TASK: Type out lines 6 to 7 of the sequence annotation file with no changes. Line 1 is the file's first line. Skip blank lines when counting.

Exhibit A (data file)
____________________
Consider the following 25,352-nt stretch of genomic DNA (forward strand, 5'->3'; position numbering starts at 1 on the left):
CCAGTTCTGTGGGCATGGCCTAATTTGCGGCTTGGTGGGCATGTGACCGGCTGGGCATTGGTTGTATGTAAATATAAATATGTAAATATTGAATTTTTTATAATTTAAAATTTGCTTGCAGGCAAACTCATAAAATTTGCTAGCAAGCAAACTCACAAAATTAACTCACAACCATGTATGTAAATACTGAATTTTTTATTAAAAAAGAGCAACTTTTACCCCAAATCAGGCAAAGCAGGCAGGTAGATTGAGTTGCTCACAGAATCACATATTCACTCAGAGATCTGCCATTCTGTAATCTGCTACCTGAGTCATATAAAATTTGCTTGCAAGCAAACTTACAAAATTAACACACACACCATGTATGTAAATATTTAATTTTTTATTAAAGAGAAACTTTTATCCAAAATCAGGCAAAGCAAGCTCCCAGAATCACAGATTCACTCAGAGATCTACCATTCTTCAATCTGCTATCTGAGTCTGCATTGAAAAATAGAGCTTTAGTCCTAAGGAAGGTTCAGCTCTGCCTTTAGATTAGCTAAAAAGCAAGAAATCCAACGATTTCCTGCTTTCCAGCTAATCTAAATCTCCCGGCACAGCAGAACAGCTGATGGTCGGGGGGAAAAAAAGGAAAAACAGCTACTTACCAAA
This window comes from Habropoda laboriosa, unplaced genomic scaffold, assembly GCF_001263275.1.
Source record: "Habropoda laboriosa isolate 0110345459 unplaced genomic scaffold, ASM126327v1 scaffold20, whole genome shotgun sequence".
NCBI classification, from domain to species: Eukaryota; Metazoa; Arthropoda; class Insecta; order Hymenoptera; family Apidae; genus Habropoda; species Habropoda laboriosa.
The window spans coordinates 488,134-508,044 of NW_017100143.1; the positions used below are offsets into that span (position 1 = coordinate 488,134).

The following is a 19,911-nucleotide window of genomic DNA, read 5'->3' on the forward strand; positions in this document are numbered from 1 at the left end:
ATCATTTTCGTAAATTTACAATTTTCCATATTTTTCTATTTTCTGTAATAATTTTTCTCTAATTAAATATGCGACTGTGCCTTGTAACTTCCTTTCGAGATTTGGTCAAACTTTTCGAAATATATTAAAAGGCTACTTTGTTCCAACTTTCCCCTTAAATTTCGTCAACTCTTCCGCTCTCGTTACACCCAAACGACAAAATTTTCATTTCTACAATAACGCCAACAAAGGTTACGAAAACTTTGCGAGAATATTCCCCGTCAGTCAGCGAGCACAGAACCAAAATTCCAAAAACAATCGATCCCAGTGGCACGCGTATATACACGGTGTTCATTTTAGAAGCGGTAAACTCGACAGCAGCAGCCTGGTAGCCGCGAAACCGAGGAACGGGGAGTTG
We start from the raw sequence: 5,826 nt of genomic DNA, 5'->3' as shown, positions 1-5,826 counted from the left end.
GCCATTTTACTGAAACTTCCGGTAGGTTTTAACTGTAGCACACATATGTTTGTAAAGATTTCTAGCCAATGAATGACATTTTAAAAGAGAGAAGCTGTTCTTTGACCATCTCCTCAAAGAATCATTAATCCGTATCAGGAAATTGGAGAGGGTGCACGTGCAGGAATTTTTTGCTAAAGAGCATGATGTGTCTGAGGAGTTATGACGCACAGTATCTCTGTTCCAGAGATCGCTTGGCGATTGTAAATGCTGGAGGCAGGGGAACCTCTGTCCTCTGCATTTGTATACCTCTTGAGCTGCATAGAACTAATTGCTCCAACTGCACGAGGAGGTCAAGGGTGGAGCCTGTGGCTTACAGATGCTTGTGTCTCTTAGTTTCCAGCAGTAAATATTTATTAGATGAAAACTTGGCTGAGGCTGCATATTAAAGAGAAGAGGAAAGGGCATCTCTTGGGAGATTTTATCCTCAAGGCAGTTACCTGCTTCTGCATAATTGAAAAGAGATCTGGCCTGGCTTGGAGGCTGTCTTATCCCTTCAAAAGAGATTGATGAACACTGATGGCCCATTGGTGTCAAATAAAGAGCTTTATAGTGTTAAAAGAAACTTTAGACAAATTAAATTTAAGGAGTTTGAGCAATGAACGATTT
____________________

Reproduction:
The window spans coordinates 488,134-508,044 of NW_017100143.1; the positions used below are offsets into that span (position 1 = coordinate 488,134).

The following is a 19,911-nucleotide window of genomic DNA, read 5'->3' on the forward strand; positions in this document are numbered from 1 at the left end: